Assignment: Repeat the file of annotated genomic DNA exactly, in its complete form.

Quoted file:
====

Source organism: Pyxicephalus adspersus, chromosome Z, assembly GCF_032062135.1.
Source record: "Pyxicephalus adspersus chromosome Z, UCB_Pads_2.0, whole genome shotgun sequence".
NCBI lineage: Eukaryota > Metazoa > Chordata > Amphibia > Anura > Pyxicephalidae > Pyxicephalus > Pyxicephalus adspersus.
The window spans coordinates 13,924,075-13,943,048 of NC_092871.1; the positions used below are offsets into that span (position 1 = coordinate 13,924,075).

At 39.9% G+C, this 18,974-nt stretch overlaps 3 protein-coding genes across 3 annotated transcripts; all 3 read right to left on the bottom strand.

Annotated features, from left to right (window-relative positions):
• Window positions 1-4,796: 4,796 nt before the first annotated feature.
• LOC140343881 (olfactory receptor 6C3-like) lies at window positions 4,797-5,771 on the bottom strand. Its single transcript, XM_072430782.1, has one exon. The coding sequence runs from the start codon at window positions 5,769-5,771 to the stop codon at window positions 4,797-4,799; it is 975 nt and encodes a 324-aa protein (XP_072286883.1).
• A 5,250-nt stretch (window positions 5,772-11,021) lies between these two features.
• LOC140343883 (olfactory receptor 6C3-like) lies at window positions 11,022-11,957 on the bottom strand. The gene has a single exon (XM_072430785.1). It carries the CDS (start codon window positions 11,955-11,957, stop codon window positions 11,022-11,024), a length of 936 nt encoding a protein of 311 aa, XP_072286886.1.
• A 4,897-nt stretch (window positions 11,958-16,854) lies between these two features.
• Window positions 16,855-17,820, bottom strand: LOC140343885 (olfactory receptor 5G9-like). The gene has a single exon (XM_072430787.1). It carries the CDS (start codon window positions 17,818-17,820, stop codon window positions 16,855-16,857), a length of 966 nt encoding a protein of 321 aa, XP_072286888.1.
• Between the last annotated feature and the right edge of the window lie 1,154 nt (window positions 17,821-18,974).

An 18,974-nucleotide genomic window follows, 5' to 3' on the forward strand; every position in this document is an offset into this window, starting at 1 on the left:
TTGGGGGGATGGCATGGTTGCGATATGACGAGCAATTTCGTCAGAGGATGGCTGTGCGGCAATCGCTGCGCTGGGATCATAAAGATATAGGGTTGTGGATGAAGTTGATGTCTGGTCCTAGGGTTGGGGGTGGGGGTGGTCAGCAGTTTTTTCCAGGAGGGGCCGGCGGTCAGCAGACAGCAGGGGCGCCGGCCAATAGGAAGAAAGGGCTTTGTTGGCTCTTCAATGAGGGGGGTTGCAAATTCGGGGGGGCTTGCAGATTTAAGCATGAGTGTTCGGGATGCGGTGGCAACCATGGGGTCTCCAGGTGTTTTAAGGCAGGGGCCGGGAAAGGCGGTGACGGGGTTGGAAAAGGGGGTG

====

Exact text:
Source organism: Pyxicephalus adspersus, chromosome Z, assembly GCF_032062135.1.
Source record: "Pyxicephalus adspersus chromosome Z, UCB_Pads_2.0, whole genome shotgun sequence".
NCBI lineage: Eukaryota > Metazoa > Chordata > Amphibia > Anura > Pyxicephalidae > Pyxicephalus > Pyxicephalus adspersus.
The window spans coordinates 13,924,075-13,943,048 of NC_092871.1; the positions used below are offsets into that span (position 1 = coordinate 13,924,075).

At 39.9% G+C, this 18,974-nt stretch overlaps 3 protein-coding genes across 3 annotated transcripts; all 3 read right to left on the bottom strand.

Annotated features, from left to right (window-relative positions):
• Window positions 1-4,796: 4,796 nt before the first annotated feature.
• LOC140343881 (olfactory receptor 6C3-like) lies at window positions 4,797-5,771 on the bottom strand. Its single transcript, XM_072430782.1, has one exon. The coding sequence runs from the start codon at window positions 5,769-5,771 to the stop codon at window positions 4,797-4,799; it is 975 nt and encodes a 324-aa protein (XP_072286883.1).
• A 5,250-nt stretch (window positions 5,772-11,021) lies between these two features.
• LOC140343883 (olfactory receptor 6C3-like) lies at window positions 11,022-11,957 on the bottom strand. The gene has a single exon (XM_072430785.1). It carries the CDS (start codon window positions 11,955-11,957, stop codon window positions 11,022-11,024), a length of 936 nt encoding a protein of 311 aa, XP_072286886.1.
• A 4,897-nt stretch (window positions 11,958-16,854) lies between these two features.
• Window positions 16,855-17,820, bottom strand: LOC140343885 (olfactory receptor 5G9-like). The gene has a single exon (XM_072430787.1). It carries the CDS (start codon window positions 17,818-17,820, stop codon window positions 16,855-16,857), a length of 966 nt encoding a protein of 321 aa, XP_072286888.1.
• Between the last annotated feature and the right edge of the window lie 1,154 nt (window positions 17,821-18,974).

An 18,974-nucleotide genomic window follows, 5' to 3' on the forward strand; every position in this document is an offset into this window, starting at 1 on the left:
TTGGGGGGATGGCATGGTTGCGATATGACGAGCAATTTCGTCAGAGGATGGCTGTGCGGCAATCGCTGCGCTGGGATCATAAAGATATAGGGTTGTGGATGAAGTTGATGTCTGGTCCTAGGGTTGGGGGTGGGGGTGGTCAGCAGTTTTTTCCAGGAGGGGCCGGCGGTCAGCAGACAGCAGGGGCGCCGGCCAATAGGAAGAAAGGGCTTTGTTGGCTCTTCAATGAGGGGGGTTGCAAATTCGGGGGGGCTTGCAGATTTAAGCATGAGTGTTCGGGATGCGGTGGCAACCATGGGGTCTCCAGGTGTTTTAAGGCAGGGGCCGGGAAAGGCGGTGACGGGGTTGGAAAAGGGGGTG